Will this rain never end? I am absolutely desperate to tie into some smallies on any of the great rivers in this part of Virginia. But, this weekend, that was not to be as a result of the spike in rainfall. When I checked in with Lon, he reported that both the Rapidan and Rappahannock rivers were running way over the safe level for wading and were unfishable as a result of the heavy load of silt each river carried downstream. What to do? Head to the mountains!
We pointed the truck towards the Rose River north of Syria. It had been two years since I had fished the lower/upper part of the Rose River in the Park. On my last trip, I hiked in about 1.5 miles to where the main trail veers away from the river and fished upstream from there. As you can see in the report, it was a great time with good results and plenty of action. This time, I wanted to see a little more of the river, so we started to fish where the river joined the trail about three quarters of a mile in from the trailhead.
The trail cuts across the side of the mountain and you can hear the river roaring far below. It occurred to me that with the steep hillside protecting the river, the initial section may be the part of the river that experiences the least amount of pressure. I’ll have to check this out on a subsequent visit and find a way to get down to the river directly from the parking area.
Lon peeled off at the first opportunity and I walked another hundred yards upstream to cut through the brush to get to the Rose. Since Lon had seen a bright yellow colored insect that he claimed was a mayfly, we decided to start with something similar with the same yellow color – Mr. Rapidan in size 14 or a sulphur. I’m not up to speed on entomology so the only thing I took away from the discovery was that the insect was both alive and yellow.
At the point we started fishing, the Rose is wide for a Park stream. It ran 15 to 20 feet across and featured the standard rocky bottom and tight brush hemming the river into its narrow bed. Working upstream was not a trivial matter and, more likely than not, I found myself crawling over and around rocks and beating through brush. In terms of the water itself, it was running a crisp 56° with plenty of volume as a result of the same rains that ruined the smallmouth fishing. The mosquitoes were bad, the humidity was high and it spit rain a few times; drying later when the sun poked through the trees. Absolutely perfect conditions!
I started to pick up fish right away. Well, let me rephrase that. Fish attacked my fly right away but it turned out that they were mostly the little small guys who come up and chitter at your fly but are not big enough to actually eat it. In the larger pools, I was successful in catching some decent sized — 6 to 8 inches — brookies. In the very large pools, I saw bigger fish skitter out of the way when they detected my noisy approach.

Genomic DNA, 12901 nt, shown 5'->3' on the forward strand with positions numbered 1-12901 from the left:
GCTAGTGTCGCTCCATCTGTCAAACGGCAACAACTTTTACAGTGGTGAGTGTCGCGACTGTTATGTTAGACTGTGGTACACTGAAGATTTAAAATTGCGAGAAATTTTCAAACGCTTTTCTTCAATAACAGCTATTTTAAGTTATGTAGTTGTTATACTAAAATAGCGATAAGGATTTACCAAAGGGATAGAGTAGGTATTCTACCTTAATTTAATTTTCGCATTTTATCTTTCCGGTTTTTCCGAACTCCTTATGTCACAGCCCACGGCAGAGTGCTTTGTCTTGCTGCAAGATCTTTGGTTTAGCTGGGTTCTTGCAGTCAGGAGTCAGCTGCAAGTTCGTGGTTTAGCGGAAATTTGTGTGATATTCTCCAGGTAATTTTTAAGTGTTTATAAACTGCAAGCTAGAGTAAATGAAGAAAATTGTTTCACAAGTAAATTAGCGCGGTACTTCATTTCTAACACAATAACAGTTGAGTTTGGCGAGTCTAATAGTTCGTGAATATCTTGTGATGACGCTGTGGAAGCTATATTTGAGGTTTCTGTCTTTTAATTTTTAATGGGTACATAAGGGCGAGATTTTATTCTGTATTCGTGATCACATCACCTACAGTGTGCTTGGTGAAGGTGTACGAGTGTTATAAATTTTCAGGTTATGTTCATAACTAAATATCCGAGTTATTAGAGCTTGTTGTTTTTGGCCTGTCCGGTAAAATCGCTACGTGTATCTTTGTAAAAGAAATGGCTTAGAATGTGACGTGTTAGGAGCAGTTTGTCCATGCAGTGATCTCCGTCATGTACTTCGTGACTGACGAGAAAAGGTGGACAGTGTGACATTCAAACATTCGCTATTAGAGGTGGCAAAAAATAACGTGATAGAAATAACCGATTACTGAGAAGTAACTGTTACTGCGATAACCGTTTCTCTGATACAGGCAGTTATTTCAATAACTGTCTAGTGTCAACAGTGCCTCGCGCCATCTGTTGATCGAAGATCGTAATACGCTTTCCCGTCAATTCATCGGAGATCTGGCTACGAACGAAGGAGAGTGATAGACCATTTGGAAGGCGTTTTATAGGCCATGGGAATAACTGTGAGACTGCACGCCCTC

At the end of the day, we had a little bit of excitement. As I started to walk out, I got a call on the radio from Lon.
Steve, did you bring your bear spray?
Hmmm… now that is a really odd question to get out of the blue…
I just saw the biggest black bear I have ever seen.. He took off up the mountain toward you.
I like catching fish but I prefer not to see bears. The funny thing is that as I walked in and was about 200 yards away from the truck, I realized I had left the bear spray behind. I thought to myself, “since I forgot it, this will be the day I need it.” As Lon gave me additional intel on where the bear was headed, it seem like that premonition was coming true!
All was not lost, I carry a small airhorn for the specific purpose of scaring bears in my fly vest that was always intended to be the first line of defense. As I walked, I boomed out large bleats on the horn to warn the bear of my approach. About 5 minutes later, I emerged onto the main trail and saw Lon about 50 yards below. With the excitement behind us, we headed back to the truck.
Date Fished: 06/19/2009
Bottom Line: The Rose is a wonderful mountain stream that is certainly worth more than one visit every 3 years. But, with so much water to fish within driving range of Washington, DC, that’s the way it goes!
Getting There: Head north out of Syria, VA on Route 670. Follow it until it deadends at the trailhead. Walk into the park and follow the wide trail. You can start fishing anywhere, but I think the best section is the one above the section described in this report. It starts at the small sign on the right hand side of the trail that reminds you about the park fishing regulations. It is about 1.5 miles in from the trailhead.
Google Local Coordinates: 38.514326,-78.365908
Secrets Revealed? No. This is a very public location that is documented in the following places:
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Downstream from my entry point – this view is into the deep valley that parallels the trail
Nothing big here – this is what you will catch – note the FFB 4wt Shenandoah rod… love that thing
One of the larger flat pools
Most of the river is like this.
This bridge and fork is a landmark. Once you cross this, you are almost at the part of the river that is all plunge pools
In the background, you can see some of the dramatic elevation drops – small waterfalls abound
You get to bushwhack through this
To get to this
Unless stated otherwise, this article was authored by Steve Moore